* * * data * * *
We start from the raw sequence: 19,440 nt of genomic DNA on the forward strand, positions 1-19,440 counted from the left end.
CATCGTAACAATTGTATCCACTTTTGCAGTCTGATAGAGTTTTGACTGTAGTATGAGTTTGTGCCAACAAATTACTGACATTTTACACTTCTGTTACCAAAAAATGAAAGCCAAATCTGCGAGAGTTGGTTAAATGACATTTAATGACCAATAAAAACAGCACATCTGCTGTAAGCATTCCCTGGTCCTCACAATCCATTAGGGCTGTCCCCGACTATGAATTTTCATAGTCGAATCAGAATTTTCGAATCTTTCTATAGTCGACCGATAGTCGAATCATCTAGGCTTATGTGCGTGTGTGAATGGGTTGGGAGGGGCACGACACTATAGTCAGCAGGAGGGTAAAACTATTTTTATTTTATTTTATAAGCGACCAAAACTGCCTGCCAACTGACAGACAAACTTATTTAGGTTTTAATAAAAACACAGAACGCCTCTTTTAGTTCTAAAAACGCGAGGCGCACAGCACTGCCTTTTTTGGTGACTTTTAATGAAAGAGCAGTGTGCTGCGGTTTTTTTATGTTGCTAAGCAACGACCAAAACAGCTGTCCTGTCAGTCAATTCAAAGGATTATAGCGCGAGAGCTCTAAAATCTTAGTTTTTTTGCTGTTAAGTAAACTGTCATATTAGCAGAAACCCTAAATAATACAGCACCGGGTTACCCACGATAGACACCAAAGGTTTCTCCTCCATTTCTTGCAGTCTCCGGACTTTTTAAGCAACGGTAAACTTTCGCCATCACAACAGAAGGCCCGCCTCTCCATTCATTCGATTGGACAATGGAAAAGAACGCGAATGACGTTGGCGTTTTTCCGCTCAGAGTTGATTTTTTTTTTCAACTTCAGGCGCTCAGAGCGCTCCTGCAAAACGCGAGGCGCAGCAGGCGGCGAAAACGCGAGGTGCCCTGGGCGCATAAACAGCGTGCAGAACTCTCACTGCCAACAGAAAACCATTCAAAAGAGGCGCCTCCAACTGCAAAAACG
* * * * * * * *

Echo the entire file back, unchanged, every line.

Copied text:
We start from the raw sequence: 19,440 nt of genomic DNA on the forward strand, positions 1-19,440 counted from the left end.
CATCGTAACAATTGTATCCACTTTTGCAGTCTGATAGAGTTTTGACTGTAGTATGAGTTTGTGCCAACAAATTACTGACATTTTACACTTCTGTTACCAAAAAATGAAAGCCAAATCTGCGAGAGTTGGTTAAATGACATTTAATGACCAATAAAAACAGCACATCTGCTGTAAGCATTCCCTGGTCCTCACAATCCATTAGGGCTGTCCCCGACTATGAATTTTCATAGTCGAATCAGAATTTTCGAATCTTTCTATAGTCGACCGATAGTCGAATCATCTAGGCTTATGTGCGTGTGTGAATGGGTTGGGAGGGGCACGACACTATAGTCAGCAGGAGGGTAAAACTATTTTTATTTTATTTTATAAGCGACCAAAACTGCCTGCCAACTGACAGACAAACTTATTTAGGTTTTAATAAAAACACAGAACGCCTCTTTTAGTTCTAAAAACGCGAGGCGCACAGCACTGCCTTTTTTGGTGACTTTTAATGAAAGAGCAGTGTGCTGCGGTTTTTTTATGTTGCTAAGCAACGACCAAAACAGCTGTCCTGTCAGTCAATTCAAAGGATTATAGCGCGAGAGCTCTAAAATCTTAGTTTTTTTGCTGTTAAGTAAACTGTCATATTAGCAGAAACCCTAAATAATACAGCACCGGGTTACCCACGATAGACACCAAAGGTTTCTCCTCCATTTCTTGCAGTCTCCGGACTTTTTAAGCAACGGTAAACTTTCGCCATCACAACAGAAGGCCCGCCTCTCCATTCATTCGATTGGACAATGGAAAAGAACGCGAATGACGTTGGCGTTTTTCCGCTCAGAGTTGATTTTTTTTTTCAACTTCAGGCGCTCAGAGCGCTCCTGCAAAACGCGAGGCGCAGCAGGCGGCGAAAACGCGAGGTGCCCTGGGCGCATAAACAGCGTGCAGAACTCTCACTGCCAACAGAAAACCATTCAAAAGAGGCGCCTCCAACTGCAAAAACG